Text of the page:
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Gifted and Talented: An Essay by Meg Wolitzer, Author of "The Interestings"


When I was fifteen, I attended an arty teenage summer camp, where I was cast as Hollow Man #2 in a musical based on the poems of T. S. Eliot. The three of us stumbled out onstage, attached by thick rubber bands, chanting, “Headpiece filled with straw, alas!” It was a thrilling moment for me, one of many in a vivid, indelible summer. That place changed me, making me aware of something I hadn’t thought much about before: talent. Who has it, who doesn’t, and what happens to it over time. Over the years, I followed the story lines of some of the people I met there, as they cast off their oboe-playing or acting selves and tried to find ways to be in the world that felt equally comfortable and compelling.

Whenever I write a novel, I reach a point at which I am reminded, through my characters, that there’s no perfect way to live. If you’re talented when you’re young, you can feel a sense of exuberant grandiosity, but of course this usually diminishes as reality rises up to meet it. The most brilliant actress at that camp was someone we were convinced was going to become a huge success. For a long time—well before the internet—she disappeared from my life, and I didn’t have any idea what had happened to her. But I assumed she hadn’t made it in theater, because I would have heard about it if she had. Then, some time ago, I found out she’d been floating around in various professions for a decade. And then, more recently, I learned she’d gone to medical school in her forties. Another person I knew at camp, a powerful modern dancer, also disappeared from my life, and reappeared many years later when I saw a sign advertising her chiropractic business.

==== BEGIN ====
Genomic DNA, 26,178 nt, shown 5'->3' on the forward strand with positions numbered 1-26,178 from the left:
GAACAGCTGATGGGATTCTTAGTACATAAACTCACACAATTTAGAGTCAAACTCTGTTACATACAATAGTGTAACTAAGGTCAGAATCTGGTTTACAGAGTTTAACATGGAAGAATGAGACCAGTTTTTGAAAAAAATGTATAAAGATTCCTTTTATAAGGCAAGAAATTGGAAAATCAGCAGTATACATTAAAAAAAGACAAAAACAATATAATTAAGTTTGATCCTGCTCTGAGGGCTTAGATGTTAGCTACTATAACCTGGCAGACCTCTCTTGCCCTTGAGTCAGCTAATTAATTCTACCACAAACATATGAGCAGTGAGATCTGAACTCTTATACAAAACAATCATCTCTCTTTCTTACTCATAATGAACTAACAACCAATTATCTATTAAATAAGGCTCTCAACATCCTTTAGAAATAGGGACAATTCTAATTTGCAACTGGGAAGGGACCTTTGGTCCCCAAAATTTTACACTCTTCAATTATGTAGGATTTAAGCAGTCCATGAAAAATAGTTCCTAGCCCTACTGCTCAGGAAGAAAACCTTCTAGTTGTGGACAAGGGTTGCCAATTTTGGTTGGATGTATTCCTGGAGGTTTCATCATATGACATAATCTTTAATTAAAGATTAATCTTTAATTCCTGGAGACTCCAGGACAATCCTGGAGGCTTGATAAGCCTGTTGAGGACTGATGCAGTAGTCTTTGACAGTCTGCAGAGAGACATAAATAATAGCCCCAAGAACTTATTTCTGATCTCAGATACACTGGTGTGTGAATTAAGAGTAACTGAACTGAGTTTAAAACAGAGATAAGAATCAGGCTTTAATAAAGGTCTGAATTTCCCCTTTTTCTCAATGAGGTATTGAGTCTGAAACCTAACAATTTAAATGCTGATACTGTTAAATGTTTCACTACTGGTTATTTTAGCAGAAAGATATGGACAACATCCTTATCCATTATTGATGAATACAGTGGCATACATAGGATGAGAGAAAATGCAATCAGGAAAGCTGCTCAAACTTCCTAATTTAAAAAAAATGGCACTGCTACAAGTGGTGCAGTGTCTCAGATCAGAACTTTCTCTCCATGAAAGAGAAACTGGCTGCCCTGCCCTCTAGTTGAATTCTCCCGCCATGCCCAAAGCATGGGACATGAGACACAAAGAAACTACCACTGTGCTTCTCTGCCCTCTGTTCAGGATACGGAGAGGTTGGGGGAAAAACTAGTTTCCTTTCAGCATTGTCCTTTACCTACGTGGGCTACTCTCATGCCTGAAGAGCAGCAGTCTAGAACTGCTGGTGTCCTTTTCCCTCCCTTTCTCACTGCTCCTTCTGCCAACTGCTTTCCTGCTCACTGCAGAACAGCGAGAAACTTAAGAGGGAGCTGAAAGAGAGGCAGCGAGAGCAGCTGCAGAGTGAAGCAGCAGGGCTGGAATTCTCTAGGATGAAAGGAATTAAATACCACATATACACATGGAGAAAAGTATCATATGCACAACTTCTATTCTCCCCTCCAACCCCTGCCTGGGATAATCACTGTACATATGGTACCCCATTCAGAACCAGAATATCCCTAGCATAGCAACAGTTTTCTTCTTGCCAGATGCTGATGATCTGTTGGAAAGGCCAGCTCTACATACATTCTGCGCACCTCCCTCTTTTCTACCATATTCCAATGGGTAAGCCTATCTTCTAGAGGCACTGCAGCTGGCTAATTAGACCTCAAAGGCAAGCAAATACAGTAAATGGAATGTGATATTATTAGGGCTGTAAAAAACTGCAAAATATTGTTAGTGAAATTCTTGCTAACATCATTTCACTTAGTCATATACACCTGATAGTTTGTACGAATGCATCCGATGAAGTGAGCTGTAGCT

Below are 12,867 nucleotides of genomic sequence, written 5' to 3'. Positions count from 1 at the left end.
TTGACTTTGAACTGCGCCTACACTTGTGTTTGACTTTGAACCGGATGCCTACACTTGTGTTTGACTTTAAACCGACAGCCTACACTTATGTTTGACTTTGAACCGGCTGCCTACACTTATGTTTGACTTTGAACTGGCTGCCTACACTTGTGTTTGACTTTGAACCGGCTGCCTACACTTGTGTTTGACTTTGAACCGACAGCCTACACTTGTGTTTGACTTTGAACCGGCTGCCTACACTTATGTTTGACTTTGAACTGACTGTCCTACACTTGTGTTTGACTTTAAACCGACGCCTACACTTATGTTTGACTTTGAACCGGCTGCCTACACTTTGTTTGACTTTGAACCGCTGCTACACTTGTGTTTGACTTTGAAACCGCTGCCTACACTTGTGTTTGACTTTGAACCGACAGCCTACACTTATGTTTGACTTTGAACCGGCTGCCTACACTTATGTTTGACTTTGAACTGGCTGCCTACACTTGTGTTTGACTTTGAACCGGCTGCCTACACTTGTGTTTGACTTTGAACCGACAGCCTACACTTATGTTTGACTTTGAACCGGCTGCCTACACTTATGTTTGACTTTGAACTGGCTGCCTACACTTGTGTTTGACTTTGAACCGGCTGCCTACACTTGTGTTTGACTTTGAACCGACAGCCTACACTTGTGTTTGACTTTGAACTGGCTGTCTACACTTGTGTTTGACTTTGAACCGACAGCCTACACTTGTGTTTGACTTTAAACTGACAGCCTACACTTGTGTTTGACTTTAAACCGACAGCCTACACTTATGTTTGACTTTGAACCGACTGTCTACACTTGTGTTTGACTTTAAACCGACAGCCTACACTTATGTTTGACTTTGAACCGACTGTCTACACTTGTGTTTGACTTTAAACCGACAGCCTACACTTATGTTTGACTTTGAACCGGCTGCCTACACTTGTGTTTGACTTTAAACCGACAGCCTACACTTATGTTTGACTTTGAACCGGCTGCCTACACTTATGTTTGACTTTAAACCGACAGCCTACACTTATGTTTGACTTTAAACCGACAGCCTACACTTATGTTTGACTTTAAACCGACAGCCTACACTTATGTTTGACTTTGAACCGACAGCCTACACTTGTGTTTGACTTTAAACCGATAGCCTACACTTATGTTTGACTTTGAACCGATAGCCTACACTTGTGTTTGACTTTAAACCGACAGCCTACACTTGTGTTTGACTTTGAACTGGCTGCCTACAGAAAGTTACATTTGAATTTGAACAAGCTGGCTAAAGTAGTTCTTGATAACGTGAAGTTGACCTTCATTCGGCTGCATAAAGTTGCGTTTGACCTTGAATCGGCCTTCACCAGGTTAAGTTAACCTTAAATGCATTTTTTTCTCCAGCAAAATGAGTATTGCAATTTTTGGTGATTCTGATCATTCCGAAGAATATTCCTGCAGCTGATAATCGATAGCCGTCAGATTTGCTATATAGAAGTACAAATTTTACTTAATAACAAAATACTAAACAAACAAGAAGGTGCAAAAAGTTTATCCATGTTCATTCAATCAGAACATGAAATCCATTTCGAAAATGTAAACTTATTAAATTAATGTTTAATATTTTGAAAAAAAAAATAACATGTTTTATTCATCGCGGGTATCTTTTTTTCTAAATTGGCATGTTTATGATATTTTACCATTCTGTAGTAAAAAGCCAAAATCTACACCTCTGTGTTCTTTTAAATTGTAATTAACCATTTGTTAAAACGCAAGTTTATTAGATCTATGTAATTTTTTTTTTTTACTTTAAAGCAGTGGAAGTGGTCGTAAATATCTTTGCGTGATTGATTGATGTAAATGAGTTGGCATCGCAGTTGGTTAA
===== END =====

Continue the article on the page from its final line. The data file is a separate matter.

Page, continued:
What happened to the original, startling talents of these two girls? Did they simply transform into less showy but also worthwhile talents in the end? Can talent itself simply be transferred, like some glowing liquid, between beakers? When I think of young talent that doesn’t pan out, I tend to feel sad; but the truth, in this case, is that I have no idea how talented any of these people actually were to begin with. I’d never even seen much modern dance at fifteen; could I really say that that young dancer had a Martha Graham future? Or that that actress wasn’t just a combination of earnest, hammy, and beautiful? Perhaps what I saw in these people was, even more than their talent, their passion and possibilities—and sometimes that’s the one-two punch you need in order to have a life that, if not perfect, at least has meaning. —Meg Wolitzer

Boty_rg_cover_thumb This piece comes from our free Best Books of 2013: Reader's Guide, which you can download now for your Kindle. It features interviews, essays, excerpts, and other fun extras about the year’s top 20 titles: Donna Tartt talks about her eating habits while writing The Goldfinch; David Finkel discusses the emotional impact following the 2-16 infantry battalion in Thank You for Your Service; and much more.

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